#ThrowbackThursday – Ashenden by Elizabeth Wilhide @EWilhide @PenguinUKBooks #bookreview
Throwback Thursday which is a weekly meme hosted by Renee at It’s Book Talk. Throwback Thursday was designed as an opportunity to share old favourites as well as older books in our TBR pile.
Today I’ve decided to share my review from July 2012 of a book which I absolutely adored – Ashenden by Elizabeth Wilhide.
Spring 2010, and when Charlie and Ros inherit Ashenden from their aunt Reggie a decision must be made. The beautiful eighteenth-century house, set in acres of English countryside, is in need of serious repair. Do they try to keep it in the family, or will they have to sell?
Moving back in time, in an interwoven narrative spanning two and a half centuries, we witness the house from its beginnings through to the present day. Along the way we meet those who have built the house, lived in it and loved it; those who have worked in it, and those who would subvert it to their own ends, including Mrs Trimble, housekeeper to the rackety, spendthrift Mores; the wealthy Henderson family, in their Victorian heyday; six-year-old Pudge; Walter Beckmann, prisoner in its grounds; and Reggie and Hugo, agents of its postwar revival.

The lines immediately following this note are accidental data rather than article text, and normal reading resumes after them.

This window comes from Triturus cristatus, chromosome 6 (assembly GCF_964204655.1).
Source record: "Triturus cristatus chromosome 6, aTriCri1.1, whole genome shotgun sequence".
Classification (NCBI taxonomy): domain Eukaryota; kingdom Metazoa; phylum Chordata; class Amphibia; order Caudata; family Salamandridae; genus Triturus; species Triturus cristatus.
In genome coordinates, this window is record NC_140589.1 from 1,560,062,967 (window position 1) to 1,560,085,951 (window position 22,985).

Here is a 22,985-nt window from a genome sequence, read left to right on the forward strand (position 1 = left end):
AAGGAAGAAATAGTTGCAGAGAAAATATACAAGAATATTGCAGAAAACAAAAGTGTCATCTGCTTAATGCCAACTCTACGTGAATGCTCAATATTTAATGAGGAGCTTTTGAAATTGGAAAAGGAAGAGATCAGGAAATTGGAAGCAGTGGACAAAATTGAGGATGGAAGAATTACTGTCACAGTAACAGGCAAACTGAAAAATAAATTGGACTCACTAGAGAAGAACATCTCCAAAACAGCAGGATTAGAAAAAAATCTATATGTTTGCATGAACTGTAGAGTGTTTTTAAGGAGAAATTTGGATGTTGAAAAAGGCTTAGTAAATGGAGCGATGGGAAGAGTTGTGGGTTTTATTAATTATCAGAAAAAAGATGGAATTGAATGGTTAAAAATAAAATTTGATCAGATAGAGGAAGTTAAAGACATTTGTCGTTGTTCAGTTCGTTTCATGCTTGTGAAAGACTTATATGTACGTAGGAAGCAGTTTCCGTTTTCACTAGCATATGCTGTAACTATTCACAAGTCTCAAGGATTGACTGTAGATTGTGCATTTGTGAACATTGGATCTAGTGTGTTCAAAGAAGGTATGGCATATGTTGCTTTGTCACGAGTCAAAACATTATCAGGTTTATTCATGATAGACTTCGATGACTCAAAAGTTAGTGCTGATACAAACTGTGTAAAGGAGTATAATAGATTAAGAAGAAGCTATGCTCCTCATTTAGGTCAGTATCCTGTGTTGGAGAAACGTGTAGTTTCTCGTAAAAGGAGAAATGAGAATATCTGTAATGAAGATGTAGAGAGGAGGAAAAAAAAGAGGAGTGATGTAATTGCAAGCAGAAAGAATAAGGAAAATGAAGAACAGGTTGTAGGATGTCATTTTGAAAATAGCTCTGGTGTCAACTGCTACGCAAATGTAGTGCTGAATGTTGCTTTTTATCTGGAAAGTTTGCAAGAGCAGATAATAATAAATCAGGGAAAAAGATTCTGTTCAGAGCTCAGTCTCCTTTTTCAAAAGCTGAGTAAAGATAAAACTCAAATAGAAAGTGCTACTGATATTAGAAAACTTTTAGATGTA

Through good times and bad, the better we get to know the house, the more we care about its survival. A novel about people, architecture and living history, Ashenden is an evocative and allusive reflection on England and its past.
I knew when I read the blurb of this novel that it would be right up my street and I was right. In essence it is the story of a house, Ashenden Park, from the time it was first conceived to the present day. Each chapter features different characters through the last two and a half centuries from James Woods, who masterminded it all in the 1700s on behalf of his client, up to Charlie and Ros who have just inherited the house from their aunt Reggie in 2010.
The characterisations are wonderful and this is such a well-executed book. It did start a little slow and I felt slightly concerned that I wouldn’t be able to engage with each new set of characters, but it soon got into its stride and I became sad to leave the last chapter behind, but eager to start the next one, and indeed that is how I felt about the whole book in that I looked forward to reading it but didn’t want to finish it.
I particularly liked how some of the characters were carried through into the next one or even into a much later chapter, and yet others were just basically self-contained stories.
This is a really lovely book. If you like slice of life stories then this is the ultimate one with just a small slice of many characters’ lives. And if you like to read about the history of country houses then again this is ideal. I almost want to go back to the beginning and start again, knowing more about the, albeit fictional, history of the house and its occupants. Great read!
Elizabeth Wilhide is the author of over 20 books on interior design, decoration and architecture and a co-author and contributing editor to some 30 other titles, collaborating with authors such as David Linley, Terence Conran and Tricia Guild. Born in the United States, she has lived in Britain since 1967. She lives with her husband, an architect, and their two children in the East End of London.